The road from puppy, to pup, to grown up dog (does this even happen) is fraught with tales of mischief, wide eyed innocence and general mayhem as any caretaker can tell you. The stories are endless, most hilarious later, much later, but at the time not quite so much.
And so I enter the world of pup care for young Culper named after General George Washington’s highly successful spy ring. This group was so covert and shrouded in secrecy to protect the members that Washington himself did not know they names of all the spies. To this day no one knows for sure the name of female Agent 355. The name perfectly fits our sneaky clever pup, although autocorrect culprit possibly fits even better through his growing months.
It is while his parents are on vacation that things get interesting. I am called in to pinch hit for the full time caretakers. I enter the house to find an explosion. A toy explosion. How many pieces of fiber fill can be in one small dog toy? Apparently when shredded apart by pup teeth the answer is countless. I know that his caretakers are taking excellent care of him but also have lives and demanding jobs and so I have already decided to take him on a field trip even before I walk in on the explosion. But Culper won’t get in my car. I can lift him in but not being really sure how the field trip is going to play out anyway I opt out.
The backyard will have to do to run off some energy. I am in the porch area stowing my phone to be ready to frolic with Mr. Energy. I don’t see him. But I figure that he is around the corner digging up plants, a favorite pasttime. Actually no, he is not around the corner digging up plants. He has spied a way out and escaped. I have visions of my charge running onto busy Colington Road, or just running free. Panic is setting in. I call Donny all the while calling his name and running toward the front of the house where I find Mr. Culprit investigating whatever in the side yard. I breathe a sigh of relief and lure him to me with apple bits I have in my pocket to reel him in when yard time is over.
Later Donny comes over to repair the fence, a feat unto itself since it was not attached to the house and at that only held up by imagination. It’s getting dark, cold and lack of all but the basic tools challenge this simple job. And rocks in the ground impede any deep digging for the post so Donny Rube Goldberg’s the entire repair using leftovers from Robert’s outside shower construction to create a triangle support system.
My next call of duty reveals plant parts scattered everywhere. Caretaker Ezra tells me that yes, everyday is a different disaster. (He sort of forgot to tell me that the fence was already downed by Mr. Busy. And that he too, temporarily, lost The Kid. “I panicked,” he tells me later. “Lewis would’ve killed me if anything happened to his dog.”) I reason that this pup needs some serious grown up dog chew toys and head to PetSmart for some destruction proof Kongs. They do the trick. He is well behaved the rest of parental vacation.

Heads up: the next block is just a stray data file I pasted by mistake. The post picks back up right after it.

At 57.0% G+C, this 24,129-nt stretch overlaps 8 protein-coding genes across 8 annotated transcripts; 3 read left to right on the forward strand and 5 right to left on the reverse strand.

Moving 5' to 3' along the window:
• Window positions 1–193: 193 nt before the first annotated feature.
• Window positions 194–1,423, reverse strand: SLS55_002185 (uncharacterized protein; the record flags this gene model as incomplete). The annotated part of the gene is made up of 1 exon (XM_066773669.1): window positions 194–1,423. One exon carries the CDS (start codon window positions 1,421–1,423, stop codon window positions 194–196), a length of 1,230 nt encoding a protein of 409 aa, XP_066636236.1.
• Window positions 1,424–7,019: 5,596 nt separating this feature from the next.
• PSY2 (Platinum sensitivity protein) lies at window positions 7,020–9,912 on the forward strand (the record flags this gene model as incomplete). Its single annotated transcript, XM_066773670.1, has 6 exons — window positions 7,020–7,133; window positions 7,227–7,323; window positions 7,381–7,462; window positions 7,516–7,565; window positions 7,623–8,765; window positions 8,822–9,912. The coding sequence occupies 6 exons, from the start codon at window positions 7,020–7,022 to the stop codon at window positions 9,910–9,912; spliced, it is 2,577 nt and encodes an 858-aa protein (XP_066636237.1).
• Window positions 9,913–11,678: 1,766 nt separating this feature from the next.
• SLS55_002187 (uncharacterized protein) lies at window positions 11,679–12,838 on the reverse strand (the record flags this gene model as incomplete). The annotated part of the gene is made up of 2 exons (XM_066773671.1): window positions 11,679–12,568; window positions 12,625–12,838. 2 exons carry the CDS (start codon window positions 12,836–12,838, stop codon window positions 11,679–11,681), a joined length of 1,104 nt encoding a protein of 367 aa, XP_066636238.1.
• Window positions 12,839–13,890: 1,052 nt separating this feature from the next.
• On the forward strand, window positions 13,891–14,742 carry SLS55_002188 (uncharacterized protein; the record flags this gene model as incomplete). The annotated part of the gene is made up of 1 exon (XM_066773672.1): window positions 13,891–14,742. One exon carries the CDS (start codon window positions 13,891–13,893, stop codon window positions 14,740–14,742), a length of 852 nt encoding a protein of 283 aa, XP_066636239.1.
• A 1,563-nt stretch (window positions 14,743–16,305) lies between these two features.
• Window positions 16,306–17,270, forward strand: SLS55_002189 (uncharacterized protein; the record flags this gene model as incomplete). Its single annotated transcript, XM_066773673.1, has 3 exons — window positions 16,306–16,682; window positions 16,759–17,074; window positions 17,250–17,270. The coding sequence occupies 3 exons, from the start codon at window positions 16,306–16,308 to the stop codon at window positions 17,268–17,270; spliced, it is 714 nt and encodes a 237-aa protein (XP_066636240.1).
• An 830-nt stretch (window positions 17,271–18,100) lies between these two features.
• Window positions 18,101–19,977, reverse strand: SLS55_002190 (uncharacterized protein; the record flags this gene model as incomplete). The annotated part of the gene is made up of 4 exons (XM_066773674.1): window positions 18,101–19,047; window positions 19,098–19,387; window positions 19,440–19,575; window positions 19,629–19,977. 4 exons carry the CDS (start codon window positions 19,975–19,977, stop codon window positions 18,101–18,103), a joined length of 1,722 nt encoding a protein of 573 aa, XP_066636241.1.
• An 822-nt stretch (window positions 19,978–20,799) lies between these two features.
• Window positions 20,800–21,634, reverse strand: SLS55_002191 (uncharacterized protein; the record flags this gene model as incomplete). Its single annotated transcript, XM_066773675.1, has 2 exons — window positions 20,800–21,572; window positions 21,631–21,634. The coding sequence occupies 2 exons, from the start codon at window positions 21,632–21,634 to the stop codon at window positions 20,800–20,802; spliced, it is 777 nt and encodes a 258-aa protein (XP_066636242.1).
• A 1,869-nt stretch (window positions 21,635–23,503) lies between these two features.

And then comes the coup de grace. At least in this dog’s life. In my opinion. So far. His parents are home. All is well. I’m asked to go put him to bed. No problem. It’s a short car ride or jog to their abode but I’d do it anyway even if the trip were longer. I arrive, let myself in and greet the happy pup. We head off to the bedroom where disaster has occurred. As Hilarey later describes, “It looked like a huge pile of confetti.” I do not have an incriminating photo but trust me one photo could not have covered the scope. A tasty paperback had been torn page by page. Thoroughly devoured.
Valerie has brought the pup home earlier in the day from his outing on the beach and after seeing how hungry he was for reading material elects not to put him to bed because she doesn’t want him to get into any more trouble. Surely she forgot that this pup, this adorable pup, will not get off the bed without help. He can. He just won’t. He’s afraid of most heights. He won’t get off of the couch. Anything with the slightest height to it. Not for love or food. Maybe Val thinks that Culper has unlocked the Get Down From Heights achievement badge. Nope. Not yet. He makes a few exceptions but the reward has to be high. Like a ride in the Prius for an outing.
So I know that putting him on the bed for a nap will not involve any more reckless recreation. I leave him surrounded by his literature litter. I would have made a photo attempt and cleaned up but couldn’t find the light. And what, you ask out of mild curiosity, might have been his choice of literature. Why, The Genius of Dogs of course.